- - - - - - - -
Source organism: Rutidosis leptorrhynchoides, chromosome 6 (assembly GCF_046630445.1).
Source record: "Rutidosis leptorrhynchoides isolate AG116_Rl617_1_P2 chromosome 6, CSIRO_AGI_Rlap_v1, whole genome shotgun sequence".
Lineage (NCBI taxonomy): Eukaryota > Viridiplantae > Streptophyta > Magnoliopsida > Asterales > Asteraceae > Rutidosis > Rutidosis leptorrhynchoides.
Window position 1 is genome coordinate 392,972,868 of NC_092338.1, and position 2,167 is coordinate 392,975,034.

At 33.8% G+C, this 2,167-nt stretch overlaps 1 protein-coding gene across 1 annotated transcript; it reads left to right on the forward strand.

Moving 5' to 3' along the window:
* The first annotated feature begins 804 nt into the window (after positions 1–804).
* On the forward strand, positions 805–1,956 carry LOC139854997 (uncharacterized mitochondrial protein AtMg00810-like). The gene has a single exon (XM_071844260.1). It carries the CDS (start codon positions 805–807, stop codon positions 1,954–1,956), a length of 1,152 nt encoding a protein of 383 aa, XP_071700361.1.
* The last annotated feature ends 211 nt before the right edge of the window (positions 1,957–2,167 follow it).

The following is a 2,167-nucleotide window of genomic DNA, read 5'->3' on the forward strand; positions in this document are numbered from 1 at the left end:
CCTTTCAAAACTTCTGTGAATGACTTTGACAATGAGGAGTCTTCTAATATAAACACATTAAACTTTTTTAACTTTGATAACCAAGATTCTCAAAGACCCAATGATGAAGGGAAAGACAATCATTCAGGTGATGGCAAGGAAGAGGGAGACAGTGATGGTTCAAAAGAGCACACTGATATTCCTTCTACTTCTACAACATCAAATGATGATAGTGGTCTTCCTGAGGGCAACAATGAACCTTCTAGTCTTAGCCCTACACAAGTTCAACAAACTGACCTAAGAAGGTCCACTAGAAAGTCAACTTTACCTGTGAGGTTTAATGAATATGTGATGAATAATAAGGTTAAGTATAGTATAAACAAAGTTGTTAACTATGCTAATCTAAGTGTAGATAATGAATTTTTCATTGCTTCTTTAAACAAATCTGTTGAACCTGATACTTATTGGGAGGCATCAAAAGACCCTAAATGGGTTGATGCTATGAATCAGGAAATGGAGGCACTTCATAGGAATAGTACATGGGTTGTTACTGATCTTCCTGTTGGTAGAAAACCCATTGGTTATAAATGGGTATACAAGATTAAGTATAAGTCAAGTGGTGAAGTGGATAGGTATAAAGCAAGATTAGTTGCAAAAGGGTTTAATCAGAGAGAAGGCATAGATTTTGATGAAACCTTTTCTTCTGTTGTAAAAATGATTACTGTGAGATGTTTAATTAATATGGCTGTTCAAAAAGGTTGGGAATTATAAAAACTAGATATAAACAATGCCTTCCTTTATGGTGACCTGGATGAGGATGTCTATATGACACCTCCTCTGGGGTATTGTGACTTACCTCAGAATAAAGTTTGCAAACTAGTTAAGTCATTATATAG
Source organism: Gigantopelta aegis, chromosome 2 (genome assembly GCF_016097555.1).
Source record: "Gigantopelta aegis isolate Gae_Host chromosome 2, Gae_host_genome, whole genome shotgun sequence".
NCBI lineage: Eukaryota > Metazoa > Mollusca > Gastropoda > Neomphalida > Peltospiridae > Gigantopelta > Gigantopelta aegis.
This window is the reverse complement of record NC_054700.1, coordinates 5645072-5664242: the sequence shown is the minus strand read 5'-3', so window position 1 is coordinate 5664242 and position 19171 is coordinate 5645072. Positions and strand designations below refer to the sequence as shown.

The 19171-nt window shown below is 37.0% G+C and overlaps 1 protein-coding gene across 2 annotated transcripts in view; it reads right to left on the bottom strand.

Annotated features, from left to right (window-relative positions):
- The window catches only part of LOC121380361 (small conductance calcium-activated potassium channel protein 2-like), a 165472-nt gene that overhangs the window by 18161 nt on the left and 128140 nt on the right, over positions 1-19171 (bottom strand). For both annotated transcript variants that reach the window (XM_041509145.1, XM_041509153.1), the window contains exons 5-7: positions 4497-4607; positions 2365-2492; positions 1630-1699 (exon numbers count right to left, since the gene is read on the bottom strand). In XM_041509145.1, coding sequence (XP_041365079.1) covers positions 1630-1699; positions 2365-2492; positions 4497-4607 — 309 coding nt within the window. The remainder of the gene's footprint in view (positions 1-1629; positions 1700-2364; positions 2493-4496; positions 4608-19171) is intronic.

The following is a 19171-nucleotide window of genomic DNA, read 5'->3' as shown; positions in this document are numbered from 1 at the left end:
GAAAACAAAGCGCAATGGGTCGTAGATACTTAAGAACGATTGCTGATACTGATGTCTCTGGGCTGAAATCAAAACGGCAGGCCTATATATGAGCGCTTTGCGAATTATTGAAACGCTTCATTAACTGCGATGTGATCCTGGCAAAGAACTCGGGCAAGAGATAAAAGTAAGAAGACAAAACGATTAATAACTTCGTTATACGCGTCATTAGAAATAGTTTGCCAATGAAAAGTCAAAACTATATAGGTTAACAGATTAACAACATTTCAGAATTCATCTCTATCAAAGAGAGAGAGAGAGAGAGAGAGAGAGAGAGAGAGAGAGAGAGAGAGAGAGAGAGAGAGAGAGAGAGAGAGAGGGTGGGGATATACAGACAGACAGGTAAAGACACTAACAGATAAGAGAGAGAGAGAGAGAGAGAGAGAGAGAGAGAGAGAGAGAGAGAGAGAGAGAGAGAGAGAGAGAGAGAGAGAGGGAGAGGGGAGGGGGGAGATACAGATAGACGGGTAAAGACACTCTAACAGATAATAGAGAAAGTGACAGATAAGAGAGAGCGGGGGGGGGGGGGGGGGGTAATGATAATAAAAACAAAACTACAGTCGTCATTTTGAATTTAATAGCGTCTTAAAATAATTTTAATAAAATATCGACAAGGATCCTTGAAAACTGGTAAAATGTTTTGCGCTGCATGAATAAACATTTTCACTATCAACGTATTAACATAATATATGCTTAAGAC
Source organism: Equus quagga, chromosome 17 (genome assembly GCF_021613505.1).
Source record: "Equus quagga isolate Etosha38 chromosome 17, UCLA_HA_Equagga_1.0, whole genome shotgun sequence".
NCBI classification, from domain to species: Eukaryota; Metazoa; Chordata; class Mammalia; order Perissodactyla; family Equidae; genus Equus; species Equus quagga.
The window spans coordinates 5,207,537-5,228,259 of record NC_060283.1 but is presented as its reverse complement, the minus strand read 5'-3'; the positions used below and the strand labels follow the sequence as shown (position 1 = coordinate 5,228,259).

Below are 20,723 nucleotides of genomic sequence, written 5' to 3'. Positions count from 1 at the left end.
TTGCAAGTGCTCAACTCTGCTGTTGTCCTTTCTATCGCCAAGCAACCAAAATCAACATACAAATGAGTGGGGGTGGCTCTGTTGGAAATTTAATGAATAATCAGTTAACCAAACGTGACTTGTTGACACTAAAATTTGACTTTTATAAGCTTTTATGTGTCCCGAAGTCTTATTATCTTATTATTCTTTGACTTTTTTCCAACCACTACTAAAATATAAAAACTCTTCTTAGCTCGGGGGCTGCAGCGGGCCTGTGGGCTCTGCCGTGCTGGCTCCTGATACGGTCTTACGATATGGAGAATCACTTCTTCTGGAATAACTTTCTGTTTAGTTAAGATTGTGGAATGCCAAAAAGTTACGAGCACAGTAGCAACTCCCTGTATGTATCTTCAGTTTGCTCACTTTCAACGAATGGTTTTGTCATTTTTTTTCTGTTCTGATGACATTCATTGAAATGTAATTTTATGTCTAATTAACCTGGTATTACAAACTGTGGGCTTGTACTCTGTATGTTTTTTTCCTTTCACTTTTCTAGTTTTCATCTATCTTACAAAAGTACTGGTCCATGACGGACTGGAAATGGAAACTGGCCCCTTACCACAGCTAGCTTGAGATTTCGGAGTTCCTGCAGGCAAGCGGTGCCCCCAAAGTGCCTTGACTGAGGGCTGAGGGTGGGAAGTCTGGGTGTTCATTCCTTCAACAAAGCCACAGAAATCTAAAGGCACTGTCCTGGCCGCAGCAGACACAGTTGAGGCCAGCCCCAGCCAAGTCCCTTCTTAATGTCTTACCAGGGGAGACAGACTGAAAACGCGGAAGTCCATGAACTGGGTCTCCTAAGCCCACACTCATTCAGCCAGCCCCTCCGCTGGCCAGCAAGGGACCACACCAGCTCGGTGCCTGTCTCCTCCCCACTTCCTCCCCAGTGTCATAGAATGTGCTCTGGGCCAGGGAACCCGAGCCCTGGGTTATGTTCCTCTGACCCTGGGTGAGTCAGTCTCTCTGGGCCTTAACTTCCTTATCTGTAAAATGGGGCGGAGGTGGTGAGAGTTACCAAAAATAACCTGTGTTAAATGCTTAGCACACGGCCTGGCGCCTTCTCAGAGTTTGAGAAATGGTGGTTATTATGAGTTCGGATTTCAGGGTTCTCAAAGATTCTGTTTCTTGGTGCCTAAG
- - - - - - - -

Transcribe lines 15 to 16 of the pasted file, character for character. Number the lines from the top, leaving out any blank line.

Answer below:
This window is the reverse complement of record NC_054700.1, coordinates 5645072-5664242: the sequence shown is the minus strand read 5'-3', so window position 1 is coordinate 5664242 and position 19171 is coordinate 5645072. Positions and strand designations below refer to the sequence as shown.

The 19171-nt window shown below is 37.0% G+C and overlaps 1 protein-coding gene across 2 annotated transcripts in view; it reads right to left on the bottom strand.